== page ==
September 14 marked the 200th anniversary of “The Star Spangled Banner.” Francis Scott Key wrote the lyrics after watching the British bombard Fort McHenry during the War of 1812.
The United Brethren denomination takes a lot of pride in the fact that Francis Scott Key was a United Brethren member and Sunday school teacher. He and a United Brethren preacher named John Snook organized a Sunday school in Keysville, Md. Key donated songbooks and led the singing. Snook and Key also went on evangelistic tours together, with Key handling the music.
But history can be messy. In researching, I also discovered something we don’t talk much about: Francis Scott Key was a slave owner who actively fought to keep slavery legal. As a lawyer he prosecuted various anti-slavery persons. In one case, his summation to the jury stated, “Are you willing, gentlemen, to abandon your country, to permit it to be taken from you and occupied by the abolitionist, according to whose taste it is to associate and amalgamate with the negro?”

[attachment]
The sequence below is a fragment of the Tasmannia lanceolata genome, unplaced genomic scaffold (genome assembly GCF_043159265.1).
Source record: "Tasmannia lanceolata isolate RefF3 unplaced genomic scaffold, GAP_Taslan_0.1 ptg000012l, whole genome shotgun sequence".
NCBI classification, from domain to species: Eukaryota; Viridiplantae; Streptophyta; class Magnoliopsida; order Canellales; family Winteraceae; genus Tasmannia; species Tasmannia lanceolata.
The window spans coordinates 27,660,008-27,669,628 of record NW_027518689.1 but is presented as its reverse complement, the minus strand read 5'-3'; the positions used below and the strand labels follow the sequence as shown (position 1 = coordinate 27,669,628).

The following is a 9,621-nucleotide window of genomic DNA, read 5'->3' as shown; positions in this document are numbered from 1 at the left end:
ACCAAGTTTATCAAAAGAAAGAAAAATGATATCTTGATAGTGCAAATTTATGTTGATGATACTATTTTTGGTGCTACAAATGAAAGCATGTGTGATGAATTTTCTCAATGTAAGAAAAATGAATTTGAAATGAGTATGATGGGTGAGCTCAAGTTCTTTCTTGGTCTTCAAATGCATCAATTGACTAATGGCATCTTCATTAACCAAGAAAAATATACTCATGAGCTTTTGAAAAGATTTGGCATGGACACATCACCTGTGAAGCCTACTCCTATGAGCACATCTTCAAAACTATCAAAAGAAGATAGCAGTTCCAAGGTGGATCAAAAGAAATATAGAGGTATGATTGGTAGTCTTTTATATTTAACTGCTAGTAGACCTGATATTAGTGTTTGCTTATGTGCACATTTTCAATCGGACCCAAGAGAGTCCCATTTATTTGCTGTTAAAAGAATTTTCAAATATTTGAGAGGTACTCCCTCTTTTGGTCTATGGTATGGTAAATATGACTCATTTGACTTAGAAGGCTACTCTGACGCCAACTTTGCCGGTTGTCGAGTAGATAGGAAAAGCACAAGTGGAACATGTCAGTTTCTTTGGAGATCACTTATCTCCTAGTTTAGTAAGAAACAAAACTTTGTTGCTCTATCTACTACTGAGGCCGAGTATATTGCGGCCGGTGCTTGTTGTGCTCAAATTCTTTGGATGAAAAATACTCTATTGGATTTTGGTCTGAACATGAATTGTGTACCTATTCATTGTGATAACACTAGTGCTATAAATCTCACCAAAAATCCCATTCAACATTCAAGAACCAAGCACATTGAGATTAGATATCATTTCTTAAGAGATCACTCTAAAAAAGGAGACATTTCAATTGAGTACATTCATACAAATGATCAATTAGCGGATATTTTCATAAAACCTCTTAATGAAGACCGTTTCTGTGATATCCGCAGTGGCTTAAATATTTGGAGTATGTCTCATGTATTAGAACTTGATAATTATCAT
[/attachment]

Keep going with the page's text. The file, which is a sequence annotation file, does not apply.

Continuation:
However, Key was described as a “decent master” who emancipated seven of his own slaves and, sometimes, criticized slavery. Kinda like “benevolent dictator.” He also helped found, in 1816, the American Colonization Society, which helped return freed slaves to Africa. However, his legal cases against slavery opponents continued into the 1830s.
The UB denomination took a strong stand against slavery way back in 1821.
So, Francis Scott Key is kind of a mixed bag. As a slave owner, what exactly did he mean by “the land of the free.”Leave a comment